8. Darkness at Noon by Arthur Koestler

Year Published: 1940 in English (2018 in the original German)
Pages: 272
First Sentence: The cell door slammed behind Rubashov.
Rating: 2/3 (meh)

Darkness at Noon is about a man named NS Rubashov. Though it's never named, his country is a fictionalized Soviet Union, and Rubashov was one of the heroes of the Revolution that brought what the book calls The Party into power. Unfortunately for everyone involved, things have gone bad, and Rubashov is arrested at the beginning of the book and accused of plotting against the Party and its leader.

He hasn't really done any such thing, but that doesn't really matter to his interrogators or to those who want him out of the way. He's able to communicate through a system of taps with the inmates in the cells on either side of him, and learns from one who else is in the prison and some of the movements of the guards. As he paces back and forth in his cell for days on end, he reflects on his past as as revolutionary and all the different compromises and betrayals he's been through.

A little bit like my experience with Animal Farm, this book really made me wish that I knew more about the Russian Revolution and the Soviet Union. The sketchy details I remember from high school history class just aren't cutting it these days.

The book and the story it tells are undoubtedly powerful. At one point a character describes how he didn't know there were such a thing as minutes to break up the hour until he was a teenager, and you realize the magnitude of the change that has taken place within the lifetimes of the characters. There are several scenes like that, that make you sit up and take notice. At the other end of the spectrum, there's a character in the book who is primarily referred to only as "Hare-lip," and I didn't enjoy it any more in this book than I did in The Princess and the Goblin. I won't comment on the prose style of a rushed translation, either. Rubashov's relationship with his secretary, Arlova, reads very differently in the #MeToo era than it would've a few years ago, much less when the book was published. She's one of two female characters in the novel, both of whom are secretaries.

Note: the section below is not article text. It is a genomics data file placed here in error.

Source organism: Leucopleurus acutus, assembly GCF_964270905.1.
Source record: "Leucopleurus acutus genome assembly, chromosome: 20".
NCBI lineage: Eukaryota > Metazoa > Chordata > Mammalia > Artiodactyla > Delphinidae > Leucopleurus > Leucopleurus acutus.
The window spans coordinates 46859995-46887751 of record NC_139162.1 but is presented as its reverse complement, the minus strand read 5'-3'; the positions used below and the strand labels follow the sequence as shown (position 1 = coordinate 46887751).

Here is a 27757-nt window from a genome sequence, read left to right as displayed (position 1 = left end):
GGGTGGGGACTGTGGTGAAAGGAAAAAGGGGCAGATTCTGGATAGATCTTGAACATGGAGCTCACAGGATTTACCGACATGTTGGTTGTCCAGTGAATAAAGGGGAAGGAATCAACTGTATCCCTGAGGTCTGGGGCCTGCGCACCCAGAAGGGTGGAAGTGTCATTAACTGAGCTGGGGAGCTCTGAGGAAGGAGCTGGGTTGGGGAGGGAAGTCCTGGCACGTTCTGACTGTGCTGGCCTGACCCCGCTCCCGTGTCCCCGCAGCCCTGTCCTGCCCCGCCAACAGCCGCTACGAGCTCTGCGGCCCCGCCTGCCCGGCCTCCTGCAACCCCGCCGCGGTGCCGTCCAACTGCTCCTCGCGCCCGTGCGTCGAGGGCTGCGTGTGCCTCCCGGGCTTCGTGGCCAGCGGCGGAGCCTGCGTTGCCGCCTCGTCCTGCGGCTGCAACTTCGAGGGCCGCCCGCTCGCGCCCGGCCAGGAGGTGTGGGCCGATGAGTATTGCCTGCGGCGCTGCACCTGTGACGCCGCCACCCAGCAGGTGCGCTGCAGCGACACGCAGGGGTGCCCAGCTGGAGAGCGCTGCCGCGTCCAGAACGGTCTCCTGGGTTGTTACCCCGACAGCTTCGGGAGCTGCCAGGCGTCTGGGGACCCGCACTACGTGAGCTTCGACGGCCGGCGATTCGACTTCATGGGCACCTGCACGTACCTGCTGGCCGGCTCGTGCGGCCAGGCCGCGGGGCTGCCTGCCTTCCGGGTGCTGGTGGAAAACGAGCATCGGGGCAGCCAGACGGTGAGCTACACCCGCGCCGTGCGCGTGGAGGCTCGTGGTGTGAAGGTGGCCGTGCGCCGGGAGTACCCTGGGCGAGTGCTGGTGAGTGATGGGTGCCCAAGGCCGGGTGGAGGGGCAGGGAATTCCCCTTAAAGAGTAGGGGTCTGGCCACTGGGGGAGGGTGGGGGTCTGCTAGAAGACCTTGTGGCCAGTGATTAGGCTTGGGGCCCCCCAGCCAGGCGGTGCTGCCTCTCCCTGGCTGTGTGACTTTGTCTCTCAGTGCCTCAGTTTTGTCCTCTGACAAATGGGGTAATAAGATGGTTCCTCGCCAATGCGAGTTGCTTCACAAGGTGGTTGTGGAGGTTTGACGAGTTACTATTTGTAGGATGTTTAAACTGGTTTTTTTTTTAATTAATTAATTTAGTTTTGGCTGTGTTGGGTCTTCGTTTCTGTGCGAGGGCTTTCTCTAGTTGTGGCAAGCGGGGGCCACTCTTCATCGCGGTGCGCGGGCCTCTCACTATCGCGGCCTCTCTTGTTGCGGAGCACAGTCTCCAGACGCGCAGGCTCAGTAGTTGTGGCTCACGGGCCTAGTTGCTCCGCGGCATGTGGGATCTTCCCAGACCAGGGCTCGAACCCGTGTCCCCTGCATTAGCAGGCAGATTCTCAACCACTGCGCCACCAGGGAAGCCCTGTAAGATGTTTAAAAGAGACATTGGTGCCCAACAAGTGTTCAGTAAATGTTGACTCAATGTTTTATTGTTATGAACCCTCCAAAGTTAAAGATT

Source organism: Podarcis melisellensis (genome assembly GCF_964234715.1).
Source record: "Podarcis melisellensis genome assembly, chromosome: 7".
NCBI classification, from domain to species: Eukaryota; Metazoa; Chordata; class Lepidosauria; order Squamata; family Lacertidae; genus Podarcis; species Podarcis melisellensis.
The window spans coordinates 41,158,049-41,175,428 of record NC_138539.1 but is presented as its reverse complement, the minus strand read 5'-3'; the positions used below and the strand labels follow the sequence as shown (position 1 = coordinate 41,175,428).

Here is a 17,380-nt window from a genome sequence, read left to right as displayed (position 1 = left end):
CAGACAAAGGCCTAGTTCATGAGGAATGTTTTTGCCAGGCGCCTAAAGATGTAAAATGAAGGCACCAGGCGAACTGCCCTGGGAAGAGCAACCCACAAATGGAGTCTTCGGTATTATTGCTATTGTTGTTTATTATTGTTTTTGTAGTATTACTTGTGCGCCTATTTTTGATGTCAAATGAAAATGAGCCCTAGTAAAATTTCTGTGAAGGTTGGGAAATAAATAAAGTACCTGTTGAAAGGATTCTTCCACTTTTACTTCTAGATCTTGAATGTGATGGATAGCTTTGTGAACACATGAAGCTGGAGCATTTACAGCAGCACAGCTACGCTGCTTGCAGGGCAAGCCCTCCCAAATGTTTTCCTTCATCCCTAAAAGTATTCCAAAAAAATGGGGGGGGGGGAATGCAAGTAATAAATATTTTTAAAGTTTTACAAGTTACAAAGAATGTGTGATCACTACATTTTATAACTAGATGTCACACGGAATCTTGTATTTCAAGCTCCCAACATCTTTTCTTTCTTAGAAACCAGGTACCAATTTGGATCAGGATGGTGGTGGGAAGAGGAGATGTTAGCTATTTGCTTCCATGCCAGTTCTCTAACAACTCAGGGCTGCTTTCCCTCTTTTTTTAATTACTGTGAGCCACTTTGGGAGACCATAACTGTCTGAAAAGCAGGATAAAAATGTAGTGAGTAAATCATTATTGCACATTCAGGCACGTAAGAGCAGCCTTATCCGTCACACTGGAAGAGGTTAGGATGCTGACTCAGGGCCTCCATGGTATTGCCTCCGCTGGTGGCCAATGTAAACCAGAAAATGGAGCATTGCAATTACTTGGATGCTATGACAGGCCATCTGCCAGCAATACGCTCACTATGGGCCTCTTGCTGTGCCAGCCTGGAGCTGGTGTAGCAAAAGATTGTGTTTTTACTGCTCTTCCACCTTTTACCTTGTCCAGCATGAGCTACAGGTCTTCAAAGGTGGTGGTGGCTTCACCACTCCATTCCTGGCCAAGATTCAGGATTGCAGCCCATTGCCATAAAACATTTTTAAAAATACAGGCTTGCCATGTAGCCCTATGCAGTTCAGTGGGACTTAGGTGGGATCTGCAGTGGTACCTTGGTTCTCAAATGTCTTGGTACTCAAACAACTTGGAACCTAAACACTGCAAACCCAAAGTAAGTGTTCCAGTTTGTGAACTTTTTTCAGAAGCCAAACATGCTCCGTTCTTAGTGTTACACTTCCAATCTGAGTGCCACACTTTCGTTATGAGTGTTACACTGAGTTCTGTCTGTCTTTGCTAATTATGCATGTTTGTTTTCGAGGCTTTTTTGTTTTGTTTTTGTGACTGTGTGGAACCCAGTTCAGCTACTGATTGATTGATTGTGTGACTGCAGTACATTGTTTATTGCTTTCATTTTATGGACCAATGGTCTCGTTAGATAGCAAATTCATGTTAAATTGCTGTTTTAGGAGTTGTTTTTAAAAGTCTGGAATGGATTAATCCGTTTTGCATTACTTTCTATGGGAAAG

Darkness at Noon had a couple of strikes against it before I even opened the cover.

Most gravely, for the purposes of this blog, is that The List is supposed to be the Top 100 English language novels of the 20th century, and Darkness at Noon was originally written in German. This was apparently justified in the late 90s by the fact that the original German manuscript was believed to have been lost in the Second World War prior to its publication, making the English text the original published version, and therefore the authoritative one. I am not convinced by this. I'm even less convinced having learned that the German manuscript was discovered in 2015. (Last year, a new translation by Philip Boehm was published. I read the original translation by Daphne Hardy.) This may be a great 20th century novel, but it's not an English one, and it has no business being on The List.

The second strike against the book is that at some point, I got an inkling that Arthur Koestler was a known creep. Having read his Wikipedia page, it's hard to tell just how much of a creep he was. One biographer called him a serial rapist, while another seemed to think he was just a playboy. Getting into the interpretation of playboy vs serial rapist is of course beyond the scope of this review but is definitely enough to give one pause. Furthermore, Koestler and his wife died in a suicide pact which he may or may not have coerced her into.

The real trouble, though, is that somehow I just failed to connect with this book. I'm not sure if it's the gap in my Russian history knowledge, or the prejudices I had going in, or what exactly, but I just wasn't that invested in Rubashov or the horrible things that were happening to him. Certainly it's a good read in conjunction with the more-fictionalized 1984. Maybe The List has had me under its thumb for so long that I just can't care anymore.

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